No businesses were acquired during fiscal 2003 or fiscal 2002.

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        During the first quarter of fiscal 2004, we entered into an agreement to sell our BroadAccess40 business, which was included in our Broadband Infrastructure and Access segment. This transaction closed on February 24, 2004. We recorded the loss on the sale of the business of $3.8 million based on the value of the business' assets and liabilities as of January 31, 2004. Subsequent to January 31, 2004, adjustments of $3.0 million were made to increase the loss recorded.

        The purchasers of the BroadAccess40 business acquired all of the capital stock of our subsidiary that operated this business and assumed substantially all liabilities associated with this business, with the exception of a $7.5 million note payable that was paid in full by us prior to the closing of the transaction. The purchasers issued a promissory note to us for $3.8 million that is payable within two years of the closing.

        During the third quarter of fiscal 2004, we entered into an agreement to sell the business related to our Cuda cable modem termination system product line and related FastFlow Broadband Provisioning Manager software, to BigBand Networks, Inc ("BigBand"). In consideration for this sale, we were issued a non-voting minority interest in BigBand, which was accounted for under the cost method and has a nominal value. We also provided BigBand with a non-revolving credit facility of up to $12.0 million with a term of three years. This transaction closed on June 29, 2004. As of October 31, 2004, $7.0 million was drawn on the credit facility. We classified this business as a discontinued operation beginning in the third quarter of fiscal 2004, and recorded a loss on sale of $2.6 million. In the fourth quarter, adjustments of $2.3 million were made to increase the total loss to $4.9 million.

        During the third quarter of fiscal 2004, we entered into an agreement to sell the business related to our Singl.eView product line to Intec Telecom Systems PLC for a cash purchase price of $74.5 million, subject to purchase price adjustments. This business had been included in our Professional Services segment. We also agreed to provide Intec with a $6.0 million non-revolving credit facility with a term of 18 months. As of October 31, 2004, $4.0 million was drawn on the credit facility. The transaction closed on August 27, 2004. We classified this business as a discontinued operation in the third quarter of fiscal 2004. In the fourth quarter of fiscal 2004, we recognized a gain on sale of $61.7 million.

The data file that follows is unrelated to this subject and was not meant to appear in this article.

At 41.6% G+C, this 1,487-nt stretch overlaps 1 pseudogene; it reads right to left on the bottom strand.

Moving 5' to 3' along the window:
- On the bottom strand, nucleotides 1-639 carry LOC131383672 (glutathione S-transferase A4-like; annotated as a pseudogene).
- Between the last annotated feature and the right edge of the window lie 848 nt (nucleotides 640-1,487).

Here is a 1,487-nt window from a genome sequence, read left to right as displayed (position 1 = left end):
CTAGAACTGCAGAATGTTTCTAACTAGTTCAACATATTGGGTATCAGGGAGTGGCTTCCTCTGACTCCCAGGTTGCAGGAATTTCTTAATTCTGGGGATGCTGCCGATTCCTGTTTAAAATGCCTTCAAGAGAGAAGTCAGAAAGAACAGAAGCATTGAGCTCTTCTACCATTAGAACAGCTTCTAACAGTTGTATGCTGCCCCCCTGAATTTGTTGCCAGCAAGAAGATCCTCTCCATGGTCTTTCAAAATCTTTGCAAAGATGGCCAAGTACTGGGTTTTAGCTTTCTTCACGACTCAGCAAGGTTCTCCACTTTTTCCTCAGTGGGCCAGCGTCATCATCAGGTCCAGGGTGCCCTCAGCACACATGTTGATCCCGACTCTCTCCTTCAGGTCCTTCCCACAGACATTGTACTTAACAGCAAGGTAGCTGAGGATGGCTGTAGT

During the fourth quarter of fiscal 2004, we entered into an agreement to sell the business related to our Metrica service assurance software group to WatchMark Corporation ("WatchMark") for a cash purchase price of $35 million, subject to purchase price adjustments, and a $3.9 million equity interest in WatchMark. The equity interest constitutes less than a five percent ownership in WatchMark. This business had been included in our Professional Services segment. We classified this business as a discontinued operation in the fourth quarter of fiscal 2004. The transaction closed on November 19, 2004, and will result in a gain in the first quarter of fiscal 2005.

        No businesses were discontinued during fiscal 2003 or fiscal 2002.

        During fiscal 2002, we recognized a $26.2 million gain from the settlement of a patent infringement lawsuit we brought against a competitor.

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        Other, net primarily represents the gain or loss on foreign currency exchange transactions, investment gains or losses, loss on sale-leaseback transactions and investment writedowns. Other net income (expense) was $10.7 million, $9.0 million and $6.4 million in fiscal 2004, 2003 and 2002, respectively.

Income Taxes

        Note 10 to the Consolidated Financial Statements in this prospectus describes the items which have impacted our effective income tax rate for fiscal 2004, 2003 and 2002. Significant items include the deductibility of impairment charges and expiration of foreign tax credit carryovers.

        In addition, as a result of our cumulative losses in fiscal 2001 and 2002 and the full utilization of our loss carryback potential, we concluded during the third quarter of fiscal 2002 that a full valuation allowance against our net deferred tax assets was appropriate. Since the third quarter of fiscal 2002, we have continued to provide a nearly full valuation allowance against our net deferred tax assets. See Note 10 to the Consolidated Financial Statements in this prospectus for further information regarding the valuation allowance.